Food industry backs 'sustainable' development
and industry leaders across the world. A new report from the
Confederation of the Food and Drink Industries (CIAA) suggests that
the food industry is no exception.
'Sustainable development' are buzz words on the lips of politicians and industry leaders across the world. A new report from the Confederation of the Food and Drink Industries (CIAA) suggests that the food industry is no exception.
Since the 1992 Earth Summit in Rio de Janeiro, the food and drink industry has made sustainable development one of its key priorities and will continue to do so in the future, concludes the CIAA analysis.
The report, "Continuous progress towards Sustainability", is part of a series of 22 reports facilitated by UNEP (the United Nations Environment Programme) for the World Summit for Sustainable Development (WSSD) on the contribution of the various industry sectors towards sustainability.
The report writes that for the food and drink industry, sustainable development means achieving three long-term goals: to protect the environment where agricultural raw materials are grown and in which the industry operates; to improve the access to quality and healthy food for consumers; and to enhance economic growth.
This report presents an overview of the progress made within the food and drink industry since the Rio Summit in 1992 on the implementation of sustainable development and attempts to identify remaining challenges.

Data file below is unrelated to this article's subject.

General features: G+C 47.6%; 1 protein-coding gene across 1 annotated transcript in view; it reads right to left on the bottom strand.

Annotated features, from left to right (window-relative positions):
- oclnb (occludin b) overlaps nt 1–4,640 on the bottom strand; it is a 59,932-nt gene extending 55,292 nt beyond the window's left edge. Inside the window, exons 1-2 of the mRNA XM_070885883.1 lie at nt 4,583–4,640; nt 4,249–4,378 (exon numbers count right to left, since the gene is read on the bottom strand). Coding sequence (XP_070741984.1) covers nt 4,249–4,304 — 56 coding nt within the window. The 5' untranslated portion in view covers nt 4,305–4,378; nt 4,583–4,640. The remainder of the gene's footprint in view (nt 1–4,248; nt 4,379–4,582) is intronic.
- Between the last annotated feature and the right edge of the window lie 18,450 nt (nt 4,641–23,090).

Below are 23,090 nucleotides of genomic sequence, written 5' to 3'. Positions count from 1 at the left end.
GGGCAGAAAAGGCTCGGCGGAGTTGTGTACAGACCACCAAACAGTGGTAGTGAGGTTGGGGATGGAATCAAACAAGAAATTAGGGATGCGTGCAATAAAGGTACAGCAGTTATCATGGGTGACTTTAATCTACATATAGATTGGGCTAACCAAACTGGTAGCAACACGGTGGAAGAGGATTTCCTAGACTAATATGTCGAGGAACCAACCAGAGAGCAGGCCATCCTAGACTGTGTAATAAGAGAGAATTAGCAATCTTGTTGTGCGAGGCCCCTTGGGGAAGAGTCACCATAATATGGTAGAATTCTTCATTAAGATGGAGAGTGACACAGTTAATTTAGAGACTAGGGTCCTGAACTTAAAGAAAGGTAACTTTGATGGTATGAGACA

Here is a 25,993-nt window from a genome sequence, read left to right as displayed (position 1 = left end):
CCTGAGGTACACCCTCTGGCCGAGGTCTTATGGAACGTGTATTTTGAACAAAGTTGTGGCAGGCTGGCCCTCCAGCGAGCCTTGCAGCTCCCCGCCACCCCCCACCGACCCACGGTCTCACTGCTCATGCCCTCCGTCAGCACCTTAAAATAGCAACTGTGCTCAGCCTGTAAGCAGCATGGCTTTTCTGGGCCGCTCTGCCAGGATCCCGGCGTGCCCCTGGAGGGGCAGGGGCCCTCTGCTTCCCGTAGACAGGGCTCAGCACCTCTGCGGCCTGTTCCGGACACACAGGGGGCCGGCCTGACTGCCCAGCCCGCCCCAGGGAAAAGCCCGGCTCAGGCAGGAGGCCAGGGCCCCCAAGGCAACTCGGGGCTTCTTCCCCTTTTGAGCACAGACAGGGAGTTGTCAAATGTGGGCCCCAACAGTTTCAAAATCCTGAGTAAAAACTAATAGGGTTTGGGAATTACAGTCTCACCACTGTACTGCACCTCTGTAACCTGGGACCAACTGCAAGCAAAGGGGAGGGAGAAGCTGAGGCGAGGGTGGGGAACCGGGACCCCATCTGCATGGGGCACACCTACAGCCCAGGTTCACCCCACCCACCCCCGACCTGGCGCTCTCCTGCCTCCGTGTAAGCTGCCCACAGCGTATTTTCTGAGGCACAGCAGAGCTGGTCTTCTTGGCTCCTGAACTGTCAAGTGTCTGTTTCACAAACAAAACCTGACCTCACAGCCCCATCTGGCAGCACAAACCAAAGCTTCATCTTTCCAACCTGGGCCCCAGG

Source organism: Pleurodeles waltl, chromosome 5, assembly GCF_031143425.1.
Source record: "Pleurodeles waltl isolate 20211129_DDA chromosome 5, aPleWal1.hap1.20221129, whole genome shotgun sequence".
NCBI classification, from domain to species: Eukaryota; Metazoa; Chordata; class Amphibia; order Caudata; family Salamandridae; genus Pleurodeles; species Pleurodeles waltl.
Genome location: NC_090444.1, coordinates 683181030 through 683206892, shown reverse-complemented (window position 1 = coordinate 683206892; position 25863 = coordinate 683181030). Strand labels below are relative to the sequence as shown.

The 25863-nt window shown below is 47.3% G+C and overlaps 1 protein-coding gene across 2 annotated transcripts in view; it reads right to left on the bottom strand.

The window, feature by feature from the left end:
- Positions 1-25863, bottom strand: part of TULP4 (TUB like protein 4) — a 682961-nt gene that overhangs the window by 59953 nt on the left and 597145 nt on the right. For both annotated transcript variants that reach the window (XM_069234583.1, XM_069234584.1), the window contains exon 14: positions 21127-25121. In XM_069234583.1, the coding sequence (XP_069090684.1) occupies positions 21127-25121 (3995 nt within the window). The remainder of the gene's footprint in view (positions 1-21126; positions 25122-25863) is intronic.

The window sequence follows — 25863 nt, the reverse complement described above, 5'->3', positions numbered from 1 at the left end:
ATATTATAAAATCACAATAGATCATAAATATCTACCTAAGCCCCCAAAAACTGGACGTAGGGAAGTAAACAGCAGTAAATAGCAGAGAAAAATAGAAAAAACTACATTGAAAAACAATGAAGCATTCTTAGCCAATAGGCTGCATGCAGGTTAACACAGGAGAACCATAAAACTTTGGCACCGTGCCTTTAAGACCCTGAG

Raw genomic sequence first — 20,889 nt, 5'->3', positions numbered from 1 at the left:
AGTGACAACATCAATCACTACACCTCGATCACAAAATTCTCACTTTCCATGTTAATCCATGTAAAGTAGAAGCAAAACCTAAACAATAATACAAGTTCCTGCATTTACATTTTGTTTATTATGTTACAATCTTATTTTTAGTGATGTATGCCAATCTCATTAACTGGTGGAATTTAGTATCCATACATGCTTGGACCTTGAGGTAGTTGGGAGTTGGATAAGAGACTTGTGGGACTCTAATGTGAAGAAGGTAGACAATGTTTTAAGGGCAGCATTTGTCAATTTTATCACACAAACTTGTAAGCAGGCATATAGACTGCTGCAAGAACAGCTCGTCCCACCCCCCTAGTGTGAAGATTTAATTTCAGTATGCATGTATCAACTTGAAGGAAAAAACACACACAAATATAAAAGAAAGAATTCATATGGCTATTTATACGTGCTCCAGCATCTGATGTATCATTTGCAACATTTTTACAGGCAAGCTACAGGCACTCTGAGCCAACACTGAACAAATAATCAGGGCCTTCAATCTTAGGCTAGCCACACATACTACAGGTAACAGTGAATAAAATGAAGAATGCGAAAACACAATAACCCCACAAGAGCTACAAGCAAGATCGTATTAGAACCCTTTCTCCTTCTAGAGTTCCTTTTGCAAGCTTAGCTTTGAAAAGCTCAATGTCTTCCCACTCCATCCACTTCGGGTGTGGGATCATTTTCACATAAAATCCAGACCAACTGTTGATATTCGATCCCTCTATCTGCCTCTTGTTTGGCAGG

The CIAA report provides evidence to suggest the fact that the food and drink industry appears to be committed to the improvement of eco-efficiency in manufacturing. Environmental Performance Indicators, established in many companies, show a reduction in the consumption of energy by up to 58 per cent and of water by up to 28 per cent since 1990. The report adds that food and drink companies have developed environmental and quality management systems based on ISO standards 14001 and 9000 and are increasingly communicating their efforts and achievements through sustainability reports and/or environmental and social reports.
The report warned that the food industry does, however, face future challenges. For example, the availability, quality and safety of the food supply remain a high priority, while the food and drink industry is committed to ensuring further progress in resource management, particularly for water and energy. There must also be increased dialogue with all partners in the food supply chain.
In addition, the food and drink industry must play an active role in identifying, developing and facilitating acceptance of emerging technologies that will benefit consumers and the environment, according to the CIAA report. With a nod to agriculture, the CIAA wrote that sustainable agricultural practices need to be fully supported so that they become increasingly systematic and globally widespread.
In a statement, the CIAA wrote that it is encouraging its members to adhere to the principles of sustainability and to report in a transparent manner on their economic, social and environmental performance. To this end, the CIAA has launched a long-term initiative which, it claims, goes way beyond the World Summit on Sustainable Development to be held in Johannesburg, South Africa, from 26 August to 4 September 2002.